New York City police officials, confronting a lagging vaccination rate among officers even as coronavirus cases, hospitalizations and deaths rise in the city, warned officers that they would discipline unvaccinated personnel who do not wear masks while on duty.
The policy, which the New York Post first reported on Wednesday, comes less than a month before a city mandate takes effect requiring city workers to get vaccinated against the coronavirus or submit to weekly testing.
Mayor Bill de Blasio last month issued the mandate in a bid to encourage vaccination and thwart a new wave of the pandemic triggered by the more contagious Delta variant. The order, set to go into effect on Sept. 13, covers more than 340,000 municipal employees.
The Police Department appears to have one of the lowest vaccination rates among city agencies. As of this week, about 47 percent of the department’s 36,000 uniformed and 15,000 civilian employees have been vaccinated, said Detective Annette Shelton, a spokeswoman.
By contrast, city officials have said that more than 54 percent of the Fire Department’s employees and more than 60 percent of all Department of Education employees are vaccinated. Those figures do not include those who got their shots outside of New York City.
As such, the mask guidance issued this week will likely apply to a large part of the police force.
Ms. Shelton said that officers who did not submit proof that they were vaccinated would be required to “wear a face covering at all times while working,” whether inside, outside or driving in police vehicles. They would be allowed to remove them while eating or drinking, if they were to have difficulty breathing or were otherwise “engaging in reasonable activities” like adjusting their masks.
Those officers who did not comply would face “appropriate disciplinary action,” she said. She and other Police Department representatives did not respond to questions about what penalties officers might face.
The guidance issued this week comes as coronavirus cases have been climbing dramatically in New York City. As of Monday, an average 1,820 new cases were reported every day over a seven-day period, nearly three times the average from one month earlier, which was 607 new cases, according to the city’s health department.
Virus-related hospitalizations have also risen, according to the health department. As of Monday, an average of 86 people were newly hospitalized in the city each day over the past week, up from 29 per day a month earlier. Deaths, too, have risen: the seven-day average number of deaths was seven per day, up from four per day a month earlier.
Still, the hospitalizations and deaths in New York remain well below last winter’s spike and significantly below the worst of the pandemic when it swept into the city in March and April 2020. Experts have said that vaccinated people are far less likely to experience severe illness.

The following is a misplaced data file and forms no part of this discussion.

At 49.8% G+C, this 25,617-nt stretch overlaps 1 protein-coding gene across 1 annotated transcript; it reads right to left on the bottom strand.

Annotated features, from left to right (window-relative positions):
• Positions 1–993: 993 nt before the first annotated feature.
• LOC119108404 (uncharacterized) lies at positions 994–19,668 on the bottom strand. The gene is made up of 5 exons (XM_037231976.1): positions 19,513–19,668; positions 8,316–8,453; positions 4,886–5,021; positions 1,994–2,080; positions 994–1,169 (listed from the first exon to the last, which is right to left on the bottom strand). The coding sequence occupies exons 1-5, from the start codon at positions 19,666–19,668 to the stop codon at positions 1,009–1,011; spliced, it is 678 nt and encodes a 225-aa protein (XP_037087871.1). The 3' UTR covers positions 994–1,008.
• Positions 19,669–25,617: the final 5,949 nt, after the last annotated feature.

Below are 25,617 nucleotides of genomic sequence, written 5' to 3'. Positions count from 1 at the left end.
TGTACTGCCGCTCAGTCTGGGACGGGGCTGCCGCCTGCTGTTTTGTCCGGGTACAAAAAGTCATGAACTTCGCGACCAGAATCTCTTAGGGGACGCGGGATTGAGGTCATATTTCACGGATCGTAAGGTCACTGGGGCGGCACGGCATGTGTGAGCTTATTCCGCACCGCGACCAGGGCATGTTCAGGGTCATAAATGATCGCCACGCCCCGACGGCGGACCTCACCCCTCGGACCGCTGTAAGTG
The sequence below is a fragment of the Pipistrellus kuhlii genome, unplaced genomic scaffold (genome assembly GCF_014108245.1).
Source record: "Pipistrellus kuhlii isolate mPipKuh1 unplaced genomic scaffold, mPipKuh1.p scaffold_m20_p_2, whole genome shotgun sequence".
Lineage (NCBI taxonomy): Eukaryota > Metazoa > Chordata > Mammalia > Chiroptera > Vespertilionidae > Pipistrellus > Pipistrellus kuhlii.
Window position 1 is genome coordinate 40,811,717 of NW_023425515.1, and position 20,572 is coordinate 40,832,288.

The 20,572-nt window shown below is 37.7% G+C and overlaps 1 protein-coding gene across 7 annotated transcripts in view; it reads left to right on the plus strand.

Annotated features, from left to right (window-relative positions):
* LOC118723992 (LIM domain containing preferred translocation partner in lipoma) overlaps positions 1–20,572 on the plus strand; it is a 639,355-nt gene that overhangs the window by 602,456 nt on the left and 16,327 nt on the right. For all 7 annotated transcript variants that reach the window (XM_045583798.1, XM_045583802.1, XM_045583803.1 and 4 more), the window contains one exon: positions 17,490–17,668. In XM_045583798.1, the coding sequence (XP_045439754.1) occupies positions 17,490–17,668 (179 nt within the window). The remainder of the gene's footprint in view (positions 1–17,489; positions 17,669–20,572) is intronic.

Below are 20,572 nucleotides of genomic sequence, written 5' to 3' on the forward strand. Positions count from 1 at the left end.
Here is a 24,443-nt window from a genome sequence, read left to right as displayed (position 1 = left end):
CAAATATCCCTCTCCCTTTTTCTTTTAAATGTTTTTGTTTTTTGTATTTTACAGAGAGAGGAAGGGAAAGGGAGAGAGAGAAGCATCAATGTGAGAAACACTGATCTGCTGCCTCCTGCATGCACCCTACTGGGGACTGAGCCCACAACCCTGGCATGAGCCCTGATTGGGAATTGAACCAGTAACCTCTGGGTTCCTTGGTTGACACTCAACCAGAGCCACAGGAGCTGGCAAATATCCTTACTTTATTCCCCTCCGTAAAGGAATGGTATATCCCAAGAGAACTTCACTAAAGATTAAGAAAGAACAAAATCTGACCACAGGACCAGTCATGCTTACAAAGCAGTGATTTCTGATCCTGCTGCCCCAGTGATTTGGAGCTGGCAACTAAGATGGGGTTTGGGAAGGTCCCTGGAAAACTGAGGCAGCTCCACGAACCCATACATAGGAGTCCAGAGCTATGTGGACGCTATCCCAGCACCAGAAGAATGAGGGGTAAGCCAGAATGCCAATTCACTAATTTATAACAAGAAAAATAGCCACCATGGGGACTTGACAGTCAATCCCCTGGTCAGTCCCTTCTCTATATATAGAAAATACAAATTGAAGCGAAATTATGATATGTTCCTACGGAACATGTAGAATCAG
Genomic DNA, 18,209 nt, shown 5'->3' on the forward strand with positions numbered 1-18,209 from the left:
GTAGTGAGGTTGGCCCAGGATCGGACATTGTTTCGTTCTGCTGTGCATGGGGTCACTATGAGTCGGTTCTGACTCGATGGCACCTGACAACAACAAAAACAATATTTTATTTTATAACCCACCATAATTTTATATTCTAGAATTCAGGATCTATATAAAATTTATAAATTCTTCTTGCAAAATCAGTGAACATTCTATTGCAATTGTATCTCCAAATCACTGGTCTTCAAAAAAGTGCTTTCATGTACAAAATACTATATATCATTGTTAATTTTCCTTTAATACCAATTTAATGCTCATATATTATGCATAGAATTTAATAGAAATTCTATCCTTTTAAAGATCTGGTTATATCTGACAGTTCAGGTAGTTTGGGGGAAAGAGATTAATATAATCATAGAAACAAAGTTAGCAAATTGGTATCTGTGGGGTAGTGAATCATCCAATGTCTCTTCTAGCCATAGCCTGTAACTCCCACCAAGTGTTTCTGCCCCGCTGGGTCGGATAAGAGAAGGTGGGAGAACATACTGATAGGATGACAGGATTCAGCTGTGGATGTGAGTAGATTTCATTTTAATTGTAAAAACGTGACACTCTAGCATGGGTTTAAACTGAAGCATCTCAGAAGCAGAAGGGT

Mr. de Blasio and top police officials have encouraged officers to get vaccinated, and the police commissioner, Dermot F. Shea, has voiced support for Mr. de Blasio’s mandate. But whether a significant number of rank-and-file members will move quickly to get vaccinated before the Sept. 13 deadline remains uncertain.
The mask guidance issued this week also clarifies that all officers, vaccinated or not, will still be required to wear masks in elevators and when interacting with any members of the public. They must also have face coverings when in schools, on public transit or in congregate settings like homeless shelters, jails, nursing homes and health care facilities.
The city’s largest police union, the Police Benevolent Association, did not respond to requests for comment on the department’s guidance. It has also so far declined to comment on the city’s vaccine mandate, even as other unions have expressed opposition.
Officers have for more than a year been criticized for flouting various mask mandates. On Thursday, Molly Crane-Newman, a reporter for The New York Daily News, said she observed an officer without a mask inside a Manhattan courtroom despite state guidance requiring masks inside.
A reporter for WNYC, Stephen Nessen, took photos in July of officers ignoring the state’s longstanding requirement to wear masks in the subway system, and social media has been filled with similar observations since the early months of the pandemic.
The guidance issued this week mirrors similar warnings given last October, months before vaccines were available. At the time, New York State had a directive in place requiring people to wear face coverings in public when social distancing was not possible. Officers were told then in memos and a video that they must wear masks in public and that they risked being disciplined if they failed to comply.
But it is unclear whether any officers were actually disciplined for such behavior. Since May 2020, the Civilian Complaint Review Board, which investigates complaints from the public about officer misconduct, has referred 316 complaints about officers who failed to adhere to Covid-era protocols, including social distancing guidelines and mask mandates, to the Police Department.
The department did not respond to repeated questions asking whether it had penalized officers for mask violations.
Eliza Shapiro contributed reporting.
Source: Read Full Article